It is sort of popular in some circles to scoff at the whole "divine investiture of authority" thing as some made up idea created to prop up questionable doctrines. But I think the notion describes the Oneness of the Godhead rather well. The scriptures repeatedly declare that the Godhead is indeed "One God". I think that entails an indwelling unity among the members of the Godhead. Lest you forget, it is probably the Holy Ghost who is specifically speaking to the prophets in the vast majority of our scriptures to begin with -- but the Holy Ghost relays messages in the first person from the Father and the Son as well as his own messages. The fact seems to be that they all have the same message for us anyway. So this switching back and forth of "who" is speaking in first person in the revelations doesn't bug me. Usually when one speaks they all speak to begin with.

The same goes in reverse with us speaking to God I think -- we may address the Father but what we say to the Father we say to the entire Godhead. What one hears they all hear.

Jeff said...

Geoff, thank you for your explanations here. I can see what you're saying. I guess it would be interesting to investigate just how separate Joseph Smith ultimately (his entire prophetic mortal career considered), considered the "distinct personages" in the Godhead to be.

One in Purpose. I hear that a lot. I also see that set forth very well in the Lectures on Faith, using the Holy Ghost there as a "Mind" of the Father, which is shared by the Son. This view of the Holy Ghost seems to almost be suggesting that the Holy Ghost is the 'disembodied' attributes of Deity, and that anyone who possesses it (the Mind of the Father) would do the same thing the Father would do. This seems very different from the Holy Ghost as a personage that we deal with later in Mormonism, but I think this concept also has a place in theology -- we might name it differently today, if we were teaching about it, I'm not sure. Having the Mind of the Father, does not to me indicate that the Son would claim to BE the Father. It instead is the thing we are all striving to achieve. Becoming one with God and Jesus, as true disciples. Reaching that point where they can implicitly trust us to choose the same thing they would choose. Reaching a unity of mind - one accord together.

Again, I ask: Can someone demonstrate to me any place where the early Latter-day Saints would have indicated an understanding of the concept of Divine Investiture of Authority, perhaps in the way of explanation? If they believed it, they should have written of it somewhere?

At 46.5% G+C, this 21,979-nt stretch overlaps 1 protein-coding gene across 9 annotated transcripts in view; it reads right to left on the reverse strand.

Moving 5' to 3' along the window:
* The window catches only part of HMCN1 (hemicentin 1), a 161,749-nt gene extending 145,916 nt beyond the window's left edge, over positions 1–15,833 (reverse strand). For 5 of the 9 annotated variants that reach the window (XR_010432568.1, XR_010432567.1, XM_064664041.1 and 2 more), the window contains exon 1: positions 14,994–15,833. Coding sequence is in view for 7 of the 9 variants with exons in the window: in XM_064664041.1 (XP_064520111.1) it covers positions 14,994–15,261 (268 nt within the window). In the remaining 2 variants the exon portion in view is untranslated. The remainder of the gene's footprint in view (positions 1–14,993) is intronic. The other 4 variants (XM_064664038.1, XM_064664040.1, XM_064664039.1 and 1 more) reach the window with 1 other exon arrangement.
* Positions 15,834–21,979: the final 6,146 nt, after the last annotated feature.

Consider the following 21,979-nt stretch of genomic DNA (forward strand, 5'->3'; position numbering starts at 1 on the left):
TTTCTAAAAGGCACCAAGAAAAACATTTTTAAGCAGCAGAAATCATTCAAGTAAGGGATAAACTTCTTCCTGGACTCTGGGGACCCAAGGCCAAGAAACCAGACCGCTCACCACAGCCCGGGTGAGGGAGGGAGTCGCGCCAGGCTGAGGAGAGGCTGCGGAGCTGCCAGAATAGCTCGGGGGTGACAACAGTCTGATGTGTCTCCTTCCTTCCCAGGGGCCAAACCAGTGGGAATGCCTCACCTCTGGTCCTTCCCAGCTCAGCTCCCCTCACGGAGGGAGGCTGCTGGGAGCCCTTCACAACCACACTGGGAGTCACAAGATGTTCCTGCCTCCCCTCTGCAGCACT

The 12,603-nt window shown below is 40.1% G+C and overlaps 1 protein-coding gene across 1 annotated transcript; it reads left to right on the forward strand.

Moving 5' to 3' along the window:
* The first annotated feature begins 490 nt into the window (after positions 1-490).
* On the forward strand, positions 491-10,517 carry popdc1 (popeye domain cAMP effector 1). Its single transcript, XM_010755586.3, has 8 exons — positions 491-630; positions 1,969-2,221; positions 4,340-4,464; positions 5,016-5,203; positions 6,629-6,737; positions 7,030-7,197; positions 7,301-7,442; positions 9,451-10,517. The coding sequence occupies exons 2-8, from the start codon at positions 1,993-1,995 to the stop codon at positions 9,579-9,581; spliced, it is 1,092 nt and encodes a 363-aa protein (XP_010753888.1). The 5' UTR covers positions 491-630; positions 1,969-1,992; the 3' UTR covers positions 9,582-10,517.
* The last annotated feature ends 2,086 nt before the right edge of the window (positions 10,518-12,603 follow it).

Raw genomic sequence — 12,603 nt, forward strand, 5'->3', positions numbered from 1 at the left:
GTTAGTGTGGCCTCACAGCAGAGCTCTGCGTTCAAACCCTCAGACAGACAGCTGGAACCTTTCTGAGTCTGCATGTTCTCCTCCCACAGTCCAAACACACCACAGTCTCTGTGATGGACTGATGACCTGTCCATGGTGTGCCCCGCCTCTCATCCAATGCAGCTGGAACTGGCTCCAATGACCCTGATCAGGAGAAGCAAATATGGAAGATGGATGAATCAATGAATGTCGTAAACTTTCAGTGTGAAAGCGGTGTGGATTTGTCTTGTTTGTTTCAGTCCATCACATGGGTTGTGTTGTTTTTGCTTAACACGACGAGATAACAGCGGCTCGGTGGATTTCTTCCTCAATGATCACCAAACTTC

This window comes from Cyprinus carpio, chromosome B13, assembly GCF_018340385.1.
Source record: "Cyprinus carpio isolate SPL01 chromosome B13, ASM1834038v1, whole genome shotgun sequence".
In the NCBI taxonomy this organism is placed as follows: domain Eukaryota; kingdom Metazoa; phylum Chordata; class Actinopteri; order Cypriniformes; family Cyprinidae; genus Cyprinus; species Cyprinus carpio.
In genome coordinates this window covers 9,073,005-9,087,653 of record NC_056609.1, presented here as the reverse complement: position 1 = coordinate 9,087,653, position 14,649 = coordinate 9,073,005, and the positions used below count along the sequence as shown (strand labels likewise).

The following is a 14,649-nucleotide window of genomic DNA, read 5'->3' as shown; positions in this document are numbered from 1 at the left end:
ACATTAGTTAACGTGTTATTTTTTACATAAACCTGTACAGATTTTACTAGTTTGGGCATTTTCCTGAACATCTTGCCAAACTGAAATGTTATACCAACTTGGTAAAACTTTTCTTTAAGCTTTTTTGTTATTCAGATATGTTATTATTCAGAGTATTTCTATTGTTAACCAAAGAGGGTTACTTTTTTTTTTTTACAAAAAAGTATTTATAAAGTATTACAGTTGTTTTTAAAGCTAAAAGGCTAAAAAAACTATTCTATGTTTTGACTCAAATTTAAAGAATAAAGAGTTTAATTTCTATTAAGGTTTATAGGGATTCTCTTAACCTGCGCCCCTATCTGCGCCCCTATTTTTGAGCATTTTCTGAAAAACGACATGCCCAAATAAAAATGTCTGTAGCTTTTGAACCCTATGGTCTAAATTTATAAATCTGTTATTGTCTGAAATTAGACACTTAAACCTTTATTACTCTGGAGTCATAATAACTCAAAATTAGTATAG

larryco_ said...

Early Christians dealt with the same confusion. Justin Marytr (ca. 160 a.d.) declared in his Dialogue With Trypho that Jesus was Jehovah of the old testament. Later, in his own brand of divine investiture of authority, he stated that all statements from God came from the Father, whether they were said by the Father, the Son, the Holy Ghost, or an angel. (I'm sorry I can't give the exact quote, but I'm at work).

Jeff said...

larryco_, you are right. I think this extends even into the scriptures themselves: The Israelites, or the Book of Mormon people, themselves were no more experts concerning the things of God than we are today. They had some things we don't have... We have some things they don't have. We all have our certain level of confusion, and to expect them to have had a perfect understanding, is as silly as to expect that we have a perfect understanding of things today.

I also wanted to add, that I have since writing this post discovered that the original edition of the Book of Mormon contained, in a couple of places, the title: "the Son of the only begotten of the Father" (for example, what is now Alma 5:48) Doing a cursory search on the web to see where else this title crops up, I found a site titled "GNOSIS" that uses it (not in an LDS context). It is worth reading, I think.

Although easily attributable to scribal error, I think it is ironic considering the title of this blog post.

Stenar said...

"Divine Investiture"!?? HA!!

Mormons have an excuse for every mistake in their theology, don't they?? That's quite a nice house of cards, but it'll come tumbling down some day.

David J said...

Divine investiture my foot -- more like an "oops" after-thought doctrine if you ask me. Joseph Smith, to me anyway, seems like he was trinitarian when he first set out. The BofM (Mosiah 15:1ff I think) even has some in it. Of the four written accounts of the First Vision, the currently "canonized" version of 1838 is the only one that mentions two people appearing to him, and even then, I would beg that it's been doctored over by later church historians. However, we know by the end of his life, especially when the KFD in mind, he had flipped on Trinitarianism to the current model of godhead the church (surprisingly) still espouses.

Don't get me wrong, as a believing Mormon, I think the Mormon concept of the godhead is rational and logical. Mainline Christianity has an even bigger problem -- ever read the Chalcedonian Creed? Talk about paradoxes and illogical reasoning...